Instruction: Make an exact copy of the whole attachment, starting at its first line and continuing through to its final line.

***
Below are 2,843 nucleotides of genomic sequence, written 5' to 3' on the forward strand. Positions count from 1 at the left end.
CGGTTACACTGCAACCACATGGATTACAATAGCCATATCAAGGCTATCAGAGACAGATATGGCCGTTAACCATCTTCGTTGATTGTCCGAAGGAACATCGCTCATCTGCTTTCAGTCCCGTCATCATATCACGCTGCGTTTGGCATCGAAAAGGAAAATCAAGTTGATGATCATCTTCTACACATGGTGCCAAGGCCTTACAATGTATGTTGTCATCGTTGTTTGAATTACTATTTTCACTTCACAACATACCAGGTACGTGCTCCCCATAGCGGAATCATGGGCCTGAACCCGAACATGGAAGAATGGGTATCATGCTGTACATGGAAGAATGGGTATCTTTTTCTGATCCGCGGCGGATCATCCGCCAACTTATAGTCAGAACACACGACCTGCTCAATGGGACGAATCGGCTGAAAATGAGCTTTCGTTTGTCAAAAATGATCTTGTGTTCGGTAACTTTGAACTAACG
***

Below are 2,843 nucleotides of genomic sequence, written 5' to 3' on the forward strand. Positions count from 1 at the left end.
CGGTTACACTGCAACCACATGGATTACAATAGCCATATCAAGGCTATCAGAGACAGATATGGCCGTTAACCATCTTCGTTGATTGTCCGAAGGAACATCGCTCATCTGCTTTCAGTCCCGTCATCATATCACGCTGCGTTTGGCATCGAAAAGGAAAATCAAGTTGATGATCATCTTCTACACATGGTGCCAAGGCCTTACAATGTATGTTGTCATCGTTGTTTGAATTACTATTTTCACTTCACAACATACCAGGTACGTGCTCCCCATAGCGGAATCATGGGCCTGAACCCGAACATGGAAGAATGGGTATCATGCTGTACATGGAAGAATGGGTATCTTTTTCTGATCCGCGGCGGATCATCCGCCAACTTATAGTCAGAACACACGACCTGCTCAATGGGACGAATCGGCTGAAAATGAGCTTTCGTTTGTCAAAAATGATCTTGTGTTCGGTAACTTTGAACTAACG